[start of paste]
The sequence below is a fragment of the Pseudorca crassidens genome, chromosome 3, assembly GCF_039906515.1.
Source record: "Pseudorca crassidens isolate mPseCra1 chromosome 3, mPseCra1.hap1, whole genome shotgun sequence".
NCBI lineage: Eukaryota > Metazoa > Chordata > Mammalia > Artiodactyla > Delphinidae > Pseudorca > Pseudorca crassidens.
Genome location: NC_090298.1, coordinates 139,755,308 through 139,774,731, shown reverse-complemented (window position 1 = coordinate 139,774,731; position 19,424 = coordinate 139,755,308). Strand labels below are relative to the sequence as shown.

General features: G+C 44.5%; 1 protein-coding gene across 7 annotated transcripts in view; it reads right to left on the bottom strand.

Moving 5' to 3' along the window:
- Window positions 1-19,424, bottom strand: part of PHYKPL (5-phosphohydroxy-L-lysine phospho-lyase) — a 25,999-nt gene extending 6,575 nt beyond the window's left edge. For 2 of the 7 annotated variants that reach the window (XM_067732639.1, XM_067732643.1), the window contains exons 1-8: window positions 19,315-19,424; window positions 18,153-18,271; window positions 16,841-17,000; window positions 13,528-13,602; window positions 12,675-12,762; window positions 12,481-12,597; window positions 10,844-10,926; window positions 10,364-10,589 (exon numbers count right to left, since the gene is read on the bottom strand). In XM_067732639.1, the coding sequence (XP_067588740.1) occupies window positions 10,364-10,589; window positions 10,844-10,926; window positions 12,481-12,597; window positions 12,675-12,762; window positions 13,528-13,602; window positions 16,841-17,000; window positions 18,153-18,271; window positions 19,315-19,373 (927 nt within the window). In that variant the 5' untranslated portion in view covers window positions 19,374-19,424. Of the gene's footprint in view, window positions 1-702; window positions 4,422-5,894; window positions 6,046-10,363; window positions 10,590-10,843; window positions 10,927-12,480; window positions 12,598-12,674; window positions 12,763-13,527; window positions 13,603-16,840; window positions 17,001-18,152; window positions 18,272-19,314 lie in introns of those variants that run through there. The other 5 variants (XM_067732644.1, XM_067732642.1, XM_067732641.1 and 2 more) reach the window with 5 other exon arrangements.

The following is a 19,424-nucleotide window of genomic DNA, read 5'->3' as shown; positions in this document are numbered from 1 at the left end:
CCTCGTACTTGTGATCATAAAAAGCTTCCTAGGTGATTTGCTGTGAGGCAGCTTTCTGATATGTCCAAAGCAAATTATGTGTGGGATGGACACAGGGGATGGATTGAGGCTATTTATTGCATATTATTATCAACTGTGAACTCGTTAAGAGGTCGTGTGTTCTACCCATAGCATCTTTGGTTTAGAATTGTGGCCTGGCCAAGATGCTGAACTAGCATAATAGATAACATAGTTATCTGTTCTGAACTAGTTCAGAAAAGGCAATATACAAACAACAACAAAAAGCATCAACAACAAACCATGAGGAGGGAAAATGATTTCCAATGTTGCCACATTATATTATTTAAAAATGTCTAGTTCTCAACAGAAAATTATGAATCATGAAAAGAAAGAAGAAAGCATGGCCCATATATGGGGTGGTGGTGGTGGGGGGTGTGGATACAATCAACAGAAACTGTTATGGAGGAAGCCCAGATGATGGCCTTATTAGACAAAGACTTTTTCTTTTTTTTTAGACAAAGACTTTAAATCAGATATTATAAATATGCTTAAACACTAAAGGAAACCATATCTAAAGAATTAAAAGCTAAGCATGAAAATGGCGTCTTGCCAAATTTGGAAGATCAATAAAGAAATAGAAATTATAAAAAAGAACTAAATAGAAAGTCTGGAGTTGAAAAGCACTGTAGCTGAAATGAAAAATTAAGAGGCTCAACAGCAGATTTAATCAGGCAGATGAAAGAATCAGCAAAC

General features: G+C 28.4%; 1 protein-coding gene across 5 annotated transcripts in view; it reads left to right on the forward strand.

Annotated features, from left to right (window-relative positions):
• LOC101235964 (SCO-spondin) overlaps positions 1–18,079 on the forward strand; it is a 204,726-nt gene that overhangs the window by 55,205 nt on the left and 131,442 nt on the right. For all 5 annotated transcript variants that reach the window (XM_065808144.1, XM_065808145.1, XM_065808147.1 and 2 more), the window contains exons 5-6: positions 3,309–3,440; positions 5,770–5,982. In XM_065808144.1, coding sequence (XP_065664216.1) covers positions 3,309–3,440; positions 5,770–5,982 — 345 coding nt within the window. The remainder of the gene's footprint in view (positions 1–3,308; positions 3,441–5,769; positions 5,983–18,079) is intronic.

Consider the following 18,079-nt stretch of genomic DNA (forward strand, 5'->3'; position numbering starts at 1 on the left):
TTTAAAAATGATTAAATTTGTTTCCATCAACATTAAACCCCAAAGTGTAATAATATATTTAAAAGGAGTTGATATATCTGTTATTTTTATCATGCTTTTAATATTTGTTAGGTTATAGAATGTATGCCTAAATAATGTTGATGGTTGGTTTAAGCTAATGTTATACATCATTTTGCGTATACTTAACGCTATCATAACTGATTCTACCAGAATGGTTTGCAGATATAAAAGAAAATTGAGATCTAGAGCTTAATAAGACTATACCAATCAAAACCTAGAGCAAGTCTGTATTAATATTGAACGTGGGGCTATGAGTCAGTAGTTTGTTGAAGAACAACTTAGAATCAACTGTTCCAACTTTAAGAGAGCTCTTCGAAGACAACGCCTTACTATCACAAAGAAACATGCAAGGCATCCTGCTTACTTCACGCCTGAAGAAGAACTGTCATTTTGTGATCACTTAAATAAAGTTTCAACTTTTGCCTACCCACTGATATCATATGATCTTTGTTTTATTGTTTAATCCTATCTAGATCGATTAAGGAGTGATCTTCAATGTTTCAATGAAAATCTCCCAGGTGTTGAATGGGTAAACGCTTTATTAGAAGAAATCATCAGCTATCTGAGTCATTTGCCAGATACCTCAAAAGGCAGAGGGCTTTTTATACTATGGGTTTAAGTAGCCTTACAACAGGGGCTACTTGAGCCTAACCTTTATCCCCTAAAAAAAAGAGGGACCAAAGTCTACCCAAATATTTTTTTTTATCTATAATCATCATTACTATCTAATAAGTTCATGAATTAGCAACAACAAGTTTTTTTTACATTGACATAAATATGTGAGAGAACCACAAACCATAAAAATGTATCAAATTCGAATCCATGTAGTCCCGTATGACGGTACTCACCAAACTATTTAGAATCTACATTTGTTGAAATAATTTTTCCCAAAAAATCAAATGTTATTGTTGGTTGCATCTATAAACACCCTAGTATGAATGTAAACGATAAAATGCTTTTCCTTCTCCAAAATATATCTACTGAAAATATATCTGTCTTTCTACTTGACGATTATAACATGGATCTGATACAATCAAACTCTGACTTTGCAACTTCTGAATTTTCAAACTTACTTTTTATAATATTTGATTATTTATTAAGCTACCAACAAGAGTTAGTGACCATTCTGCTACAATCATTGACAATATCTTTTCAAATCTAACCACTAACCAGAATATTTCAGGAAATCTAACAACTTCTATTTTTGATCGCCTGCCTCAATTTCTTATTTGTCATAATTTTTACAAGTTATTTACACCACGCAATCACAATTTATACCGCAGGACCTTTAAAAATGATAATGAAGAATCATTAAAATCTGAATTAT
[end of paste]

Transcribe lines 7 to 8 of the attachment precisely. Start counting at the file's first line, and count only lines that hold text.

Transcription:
- Window positions 1-19,424, bottom strand: part of PHYKPL (5-phosphohydroxy-L-lysine phospho-lyase) — a 25,999-nt gene extending 6,575 nt beyond the window's left edge. For 2 of the 7 annotated variants that reach the window (XM_067732639.1, XM_067732643.1), the window contains exons 1-8: window positions 19,315-19,424; window positions 18,153-18,271; window positions 16,841-17,000; window positions 13,528-13,602; window positions 12,675-12,762; window positions 12,481-12,597; window positions 10,844-10,926; window positions 10,364-10,589 (exon numbers count right to left, since the gene is read on the bottom strand). In XM_067732639.1, the coding sequence (XP_067588740.1) occupies window positions 10,364-10,589; window positions 10,844-10,926; window positions 12,481-12,597; window positions 12,675-12,762; window positions 13,528-13,602; window positions 16,841-17,000; window positions 18,153-18,271; window positions 19,315-19,373 (927 nt within the window). In that variant the 5' untranslated portion in view covers window positions 19,374-19,424. Of the gene's footprint in view, window positions 1-702; window positions 4,422-5,894; window positions 6,046-10,363; window positions 10,590-10,843; window positions 10,927-12,480; window positions 12,598-12,674; window positions 12,763-13,527; window positions 13,603-16,840; window positions 17,001-18,152; window positions 18,272-19,314 lie in introns of those variants that run through there. The other 5 variants (XM_067732644.1, XM_067732642.1, XM_067732641.1 and 2 more) reach the window with 5 other exon arrangements.

The following is a 19,424-nucleotide window of genomic DNA, read 5'->3' as shown; positions in this document are numbered from 1 at the left end: